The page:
= 0.030 g / 1.008 g mol-1 = 0.030
Mole ratio of C : H = 0.0150 : 0.030
Dividing through by 0.0150 gives the empirical formula CH2.
As the substance is a gas, the ideal gas approximation can be used:
1 mole of any gas at 273K, 1 atm will occupy
Mass of 1 mole gas = density of gas x volume
of 1 mole
= 1.87 g L-1 x 22.4 L = 41.9 g.
The gram formula mass of the empirical CH2
unit is 14.03 g mol-1, and the molar mass of the gas
is 41.9 g mol-1, so the number of empirical formula units
in each molecule = 41.9 g mol-1 / 14.03 g mol-1
= 3, providing a molecular formula of C3H6.
CO2 (273 K, 1.00 atm) = volume CO2 (1.53 L)
/ 22.4 L mol-1
= 0.0683 mol.
All C atoms present in
the CO2 produced must be from C atoms in the sample,
therefore there are 0.0683 mol C in the sample.
Mass C = moles C x molar
mass C atoms
= 0.0683 mol x 12.01g
mol-1 = 0.820 g.
H2O = mass H2O / molar mass H2O
= 1.64 g / 18.02 g mol-1
= 0.0910 mol.
All H atoms present in
the H2O produced must be from H atoms in the sample,
each mol H2O molecules containing 2 mol H atoms.
moles H atoms in sample = 2 x moles H2O
= 2 x 0.0910 mol = 0.182
Mass H = moles H x molar
mass H atoms
= 0.182 mol x 1.008 g
mol-1 = 0.183 g.
The mass of O in the
sample = total sample mass - mass C - mass H
= 1.37 g - 0.820 g -
= 0.37 g.
O in sample = mass O / molar mass O atoms
= 0.37 g / 16.00 g mol-1
= 0.023 mol.
Molar ratios: C : H :
O = 0.0683 : 0.182 : 0.023
Dividing through by 0.023:
Molar ratios: C : H :
O = 3.0 : 7.9 : 1.0
Allowing for errors, this gives the empirical formula C3H8O
In 100.0 g of sample,
moles C atoms = mass C / molar mass C atoms
= 40.0 g / 12.01 g mol-1 = 3.33 mol
moles H atoms = mass H / molar mass H atoms
= 6.7 g / 1.008 g mol-1 = 6.6 mol
moles O atoms = mass O / molar mass O atoms
= 53.3 g / 16.00 g mol-1 = 3.33 mol
Molar ratios: C : H : O = 3.33 : 1.98 : 3.33
Dividing through by 3.33:
C : H : O = 1.00 : 1.98 : 1.00
Allowing for errors an empirical formula of
CH2O can be assigned. (Note that all carbohydrates have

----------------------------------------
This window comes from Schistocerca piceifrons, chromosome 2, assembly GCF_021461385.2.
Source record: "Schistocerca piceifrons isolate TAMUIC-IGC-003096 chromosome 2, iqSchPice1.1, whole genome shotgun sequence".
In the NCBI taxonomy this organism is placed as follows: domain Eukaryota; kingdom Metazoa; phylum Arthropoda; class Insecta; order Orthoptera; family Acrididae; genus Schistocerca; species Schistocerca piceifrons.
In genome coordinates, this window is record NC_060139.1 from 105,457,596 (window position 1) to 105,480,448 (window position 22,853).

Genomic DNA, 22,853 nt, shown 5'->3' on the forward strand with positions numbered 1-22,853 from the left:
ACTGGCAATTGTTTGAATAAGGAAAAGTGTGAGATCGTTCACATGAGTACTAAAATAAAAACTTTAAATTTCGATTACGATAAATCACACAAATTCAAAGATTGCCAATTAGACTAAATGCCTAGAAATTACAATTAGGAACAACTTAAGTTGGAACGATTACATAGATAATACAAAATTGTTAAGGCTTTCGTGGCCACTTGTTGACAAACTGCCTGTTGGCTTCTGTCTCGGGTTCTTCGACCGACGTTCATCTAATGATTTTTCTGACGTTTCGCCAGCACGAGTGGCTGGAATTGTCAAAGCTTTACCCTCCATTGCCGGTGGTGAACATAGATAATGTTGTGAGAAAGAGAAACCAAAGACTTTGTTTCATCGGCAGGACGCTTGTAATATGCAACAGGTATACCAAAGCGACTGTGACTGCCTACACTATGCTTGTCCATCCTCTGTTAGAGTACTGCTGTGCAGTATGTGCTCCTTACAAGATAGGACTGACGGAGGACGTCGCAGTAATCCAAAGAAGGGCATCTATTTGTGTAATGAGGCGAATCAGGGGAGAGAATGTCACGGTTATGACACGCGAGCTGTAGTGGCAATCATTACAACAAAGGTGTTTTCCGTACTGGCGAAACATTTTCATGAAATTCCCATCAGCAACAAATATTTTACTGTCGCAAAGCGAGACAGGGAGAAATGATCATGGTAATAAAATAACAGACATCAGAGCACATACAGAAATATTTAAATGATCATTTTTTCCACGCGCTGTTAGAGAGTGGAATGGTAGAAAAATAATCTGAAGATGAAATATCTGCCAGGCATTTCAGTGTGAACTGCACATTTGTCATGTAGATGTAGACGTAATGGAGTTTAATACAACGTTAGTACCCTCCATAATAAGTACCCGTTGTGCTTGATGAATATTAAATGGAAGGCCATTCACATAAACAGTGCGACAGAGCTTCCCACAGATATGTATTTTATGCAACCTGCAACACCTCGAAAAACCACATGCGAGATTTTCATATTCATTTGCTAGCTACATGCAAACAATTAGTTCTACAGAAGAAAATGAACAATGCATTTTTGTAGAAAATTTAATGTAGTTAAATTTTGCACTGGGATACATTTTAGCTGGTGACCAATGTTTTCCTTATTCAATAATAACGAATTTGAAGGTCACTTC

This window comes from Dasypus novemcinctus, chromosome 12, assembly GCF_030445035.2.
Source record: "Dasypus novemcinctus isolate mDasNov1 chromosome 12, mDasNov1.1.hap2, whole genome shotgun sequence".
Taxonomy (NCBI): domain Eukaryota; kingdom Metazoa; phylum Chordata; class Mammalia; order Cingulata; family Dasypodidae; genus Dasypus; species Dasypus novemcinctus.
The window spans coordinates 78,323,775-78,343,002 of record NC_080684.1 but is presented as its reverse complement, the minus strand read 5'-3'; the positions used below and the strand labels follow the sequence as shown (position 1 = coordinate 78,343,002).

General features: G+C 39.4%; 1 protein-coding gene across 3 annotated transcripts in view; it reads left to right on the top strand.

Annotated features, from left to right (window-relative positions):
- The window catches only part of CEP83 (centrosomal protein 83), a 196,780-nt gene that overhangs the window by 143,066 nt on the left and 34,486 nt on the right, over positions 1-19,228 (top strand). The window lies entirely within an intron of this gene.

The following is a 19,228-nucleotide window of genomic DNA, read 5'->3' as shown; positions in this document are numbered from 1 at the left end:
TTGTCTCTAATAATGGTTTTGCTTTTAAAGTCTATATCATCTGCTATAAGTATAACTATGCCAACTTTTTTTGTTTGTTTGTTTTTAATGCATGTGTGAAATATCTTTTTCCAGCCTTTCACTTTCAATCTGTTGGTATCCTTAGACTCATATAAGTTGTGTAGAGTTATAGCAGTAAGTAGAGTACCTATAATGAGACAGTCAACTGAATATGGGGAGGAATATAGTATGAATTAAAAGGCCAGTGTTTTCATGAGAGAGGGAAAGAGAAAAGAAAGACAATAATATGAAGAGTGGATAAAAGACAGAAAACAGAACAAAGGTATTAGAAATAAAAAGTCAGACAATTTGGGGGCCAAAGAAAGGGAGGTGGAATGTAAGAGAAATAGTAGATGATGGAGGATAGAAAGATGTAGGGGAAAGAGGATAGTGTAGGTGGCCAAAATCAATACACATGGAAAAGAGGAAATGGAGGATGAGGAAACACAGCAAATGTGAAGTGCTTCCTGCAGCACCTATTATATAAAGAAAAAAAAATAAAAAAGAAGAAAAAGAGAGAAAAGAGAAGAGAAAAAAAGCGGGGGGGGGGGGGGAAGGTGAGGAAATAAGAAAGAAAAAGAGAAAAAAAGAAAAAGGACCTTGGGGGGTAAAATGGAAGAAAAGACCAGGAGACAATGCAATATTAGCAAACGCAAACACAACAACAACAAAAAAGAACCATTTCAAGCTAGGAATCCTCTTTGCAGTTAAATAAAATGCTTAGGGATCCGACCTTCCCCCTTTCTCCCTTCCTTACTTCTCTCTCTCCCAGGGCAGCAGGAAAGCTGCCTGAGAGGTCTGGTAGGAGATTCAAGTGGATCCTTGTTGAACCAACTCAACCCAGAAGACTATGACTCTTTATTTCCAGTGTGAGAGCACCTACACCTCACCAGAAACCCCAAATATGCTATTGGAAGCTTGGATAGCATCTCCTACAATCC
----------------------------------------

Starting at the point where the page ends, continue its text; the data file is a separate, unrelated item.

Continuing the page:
the same empirical formula - hence the name "carbohydrate".)
The empirical formula unit CH2O has
a formula weight = 30.0.
No. empirical units per molecule
= molar mass molecule / molar mass of empirical
= 120 / 30.0= 4.00.
This allows assignment of the molecular formula
Moles CO2 = volume CO2 (1.12 L) / 22.4 L mol-1=
C4H8O4 + 4O2 →
4CO2 + 4H2O
From the equation, 1 mole of C4H8O4
produces 4 moles of CO2
Therefore 0.0125 mole C4H8O4
is required to produce 0.0500 mole CO2.
= moles C4H8O4 x molar mass C4H8O4
= 0.0125 x 120 = 1.50 g.
2PbO2 → 2PbO
2BaO + O2
The initial mass =15.00 g is composed of
x molar mass PbO2) + (moles BaO2 x molar mass
As the oxygen gas has
escaped, the final mass = 13.80 g is composed of
(moles PbO x molar mass
PbO) + (moles BaO x molar mass BaO).
Note that the moles of PbO2 before reaction equals the
moles of PbO after reaction and moles of BaO2 before
reaction = moles of BaO after reaction (see reaction equations).
These two relationships
can be used to form a pair of simultaneous equations:
Molar mass BaO2 = 169.3 g mol-1
Molar mass BaO = 153.3 g mol-1
Molar mass PbO2 = 239.2 g mol-1
Molar mass PbO = 223.3 g mol-1
Let P = moles PbO2
= moles PbO
Let B = moles BaO2 = moles BaO
Excluding units for the sake of clarity, the two equations are now:
(Eqn 1) 15 = 239.2 P + 169.3 B
(Eqn 2) 13.8 = 223.2 P + 153.3 B
From Eqn 2:
153.3 B = 13.80 - 223.2 P
B = (13.80 - 223.2 P) / 153.3
Substituting this into Eqn 1:
15.00 = 239.2 P + (169.3 / 153.3)(13.80 - 223.2 P)
15.00 = 239.2 P + (169.3 / 153.3)(13.80) - (169.3 / 153.3)(223.2
15.00 = 239.2 P + 15.24 - 246.5 P
-0.24 = -7.3 P
P = 0.033,
moles PbO2 = 0.033 mol.
= moles PbO2 x molar mass PbO2
= 0.033 mol x 239.2 g
mol-1 = 7.9 g.